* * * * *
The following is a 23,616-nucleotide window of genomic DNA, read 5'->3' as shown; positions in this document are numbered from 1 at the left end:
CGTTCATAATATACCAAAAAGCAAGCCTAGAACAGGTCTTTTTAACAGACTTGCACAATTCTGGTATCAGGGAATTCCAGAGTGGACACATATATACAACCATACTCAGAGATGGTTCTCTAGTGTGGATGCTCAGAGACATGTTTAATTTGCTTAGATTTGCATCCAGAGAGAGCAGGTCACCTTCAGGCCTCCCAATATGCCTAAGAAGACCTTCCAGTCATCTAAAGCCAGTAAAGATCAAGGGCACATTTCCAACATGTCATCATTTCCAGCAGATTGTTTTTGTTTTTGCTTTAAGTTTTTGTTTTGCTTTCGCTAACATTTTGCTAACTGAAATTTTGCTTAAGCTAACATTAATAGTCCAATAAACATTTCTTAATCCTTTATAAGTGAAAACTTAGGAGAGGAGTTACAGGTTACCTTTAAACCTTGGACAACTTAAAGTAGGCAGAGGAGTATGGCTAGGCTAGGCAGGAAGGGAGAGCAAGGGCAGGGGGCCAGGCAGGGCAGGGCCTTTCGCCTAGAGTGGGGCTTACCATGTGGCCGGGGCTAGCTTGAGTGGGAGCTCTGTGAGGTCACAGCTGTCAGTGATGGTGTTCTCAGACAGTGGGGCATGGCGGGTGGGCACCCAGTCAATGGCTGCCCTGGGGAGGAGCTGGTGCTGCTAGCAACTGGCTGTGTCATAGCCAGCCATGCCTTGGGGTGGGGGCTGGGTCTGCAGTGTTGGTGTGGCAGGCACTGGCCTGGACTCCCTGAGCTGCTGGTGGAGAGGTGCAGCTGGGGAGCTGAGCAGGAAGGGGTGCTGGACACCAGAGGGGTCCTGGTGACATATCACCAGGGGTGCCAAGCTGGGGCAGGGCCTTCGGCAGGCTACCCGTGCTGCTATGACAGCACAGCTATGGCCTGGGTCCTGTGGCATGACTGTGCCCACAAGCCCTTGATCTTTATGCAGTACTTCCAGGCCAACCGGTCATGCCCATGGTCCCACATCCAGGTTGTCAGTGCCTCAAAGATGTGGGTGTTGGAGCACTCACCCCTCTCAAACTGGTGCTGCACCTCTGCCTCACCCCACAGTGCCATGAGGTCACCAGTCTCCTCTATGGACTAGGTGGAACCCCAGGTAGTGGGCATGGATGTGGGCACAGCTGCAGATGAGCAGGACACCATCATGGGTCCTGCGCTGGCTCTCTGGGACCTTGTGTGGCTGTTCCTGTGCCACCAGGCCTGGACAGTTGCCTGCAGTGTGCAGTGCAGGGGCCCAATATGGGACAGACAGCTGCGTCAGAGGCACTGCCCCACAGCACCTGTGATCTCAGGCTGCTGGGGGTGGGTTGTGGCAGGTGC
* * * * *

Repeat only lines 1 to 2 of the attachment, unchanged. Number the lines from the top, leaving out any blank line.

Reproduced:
The following is a 23,616-nucleotide window of genomic DNA, read 5'->3' as shown; positions in this document are numbered from 1 at the left end:
CGTTCATAATATACCAAAAAGCAAGCCTAGAACAGGTCTTTTTAACAGACTTGCACAATTCTGGTATCAGGGAATTCCAGAGTGGACACATATATACAACCATACTCAGAGATGGTTCTCTAGTGTGGATGCTCAGAGACATGTTTAATTTGCTTAGATTTGCATCCAGAGAGAGCAGGTCACCTTCAGGCCTCCCAATATGCCTAAGAAGACCTTCCAGTCATCTAAAGCCAGTAAAGATCAAGGGCACATTTCCAACATGTCATCATTTCCAGCAGATTGTTTTTGTTTTTGCTTTAAGTTTTTGTTTTGCTTTCGCTAACATTTTGCTAACTGAAATTTTGCTTAAGCTAACATTAATAGTCCAATAAACATTTCTTAATCCTTTATAAGTGAAAACTTAGGAGAGGAGTTACAGGTTACCTTTAAACCTTGGACAACTTAAAGTAGGCAGAGGAGTATGGCTAGGCTAGGCAGGAAGGGAGAGCAAGGGCAGGGGGCCAGGCAGGGCAGGGCCTTTCGCCTAGAGTGGGGCTTACCATGTGGCCGGGGCTAGCTTGAGTGGGAGCTCTGTGAGGTCACAGCTGTCAGTGATGGTGTTCTCAGACAGTGGGGCATGGCGGGTGGGCACCCAGTCAATGGCTGCCCTGGGGAGGAGCTGGTGCTGCTAGCAACTGGCTGTGTCATAGCCAGCCATGCCTTGGGGTGGGGGCTGGGTCTGCAGTGTTGGTGTGGCAGGCACTGGCCTGGACTCCCTGAGCTGCTGGTGGAGAGGTGCAGCTGGGGAGCTGAGCAGGAAGGGGTGCTGGACACCAGAGGGGTCCTGGTGACATATCACCAGGGGTGCCAAGCTGGGGCAGGGCCTTCGGCAGGCTACCCGTGCTGCTATGACAGCACAGCTATGGCCTGGGTCCTGTGGCATGACTGTGCCCACAAGCCCTTGATCTTTATGCAGTACTTCCAGGCCAACCGGTCATGCCCATGGTCCCACATCCAGGTTGTCAGTGCCTCAAAGATGTGGGTGTTGGAGCACTCACCCCTCTCAAACTGGTGCTGCACCTCTGCCTCACCCCACAGTGCCATGAGGTCACCAGTCTCCTCTATGGACTAGGTGGAACCCCAGGTAGTGGGCATGGATGTGGGCACAGCTGCAGATGAGCAGGACACCATCATGGGTCCTGCGCTGGCTCTCTGGGACCTTGTGTGGCTGTTCCTGTGCCACCAGGCCTGGACAGTTGCCTGCAGTGTGCAGTGCAGGGGCCCAATATGGGACAGACAGCTGCGTCAGAGGCACTGCCCCACAGCACCTGTGATCTCAGGCTGCTGGGGGTGGGTTGTGGCAGGTGC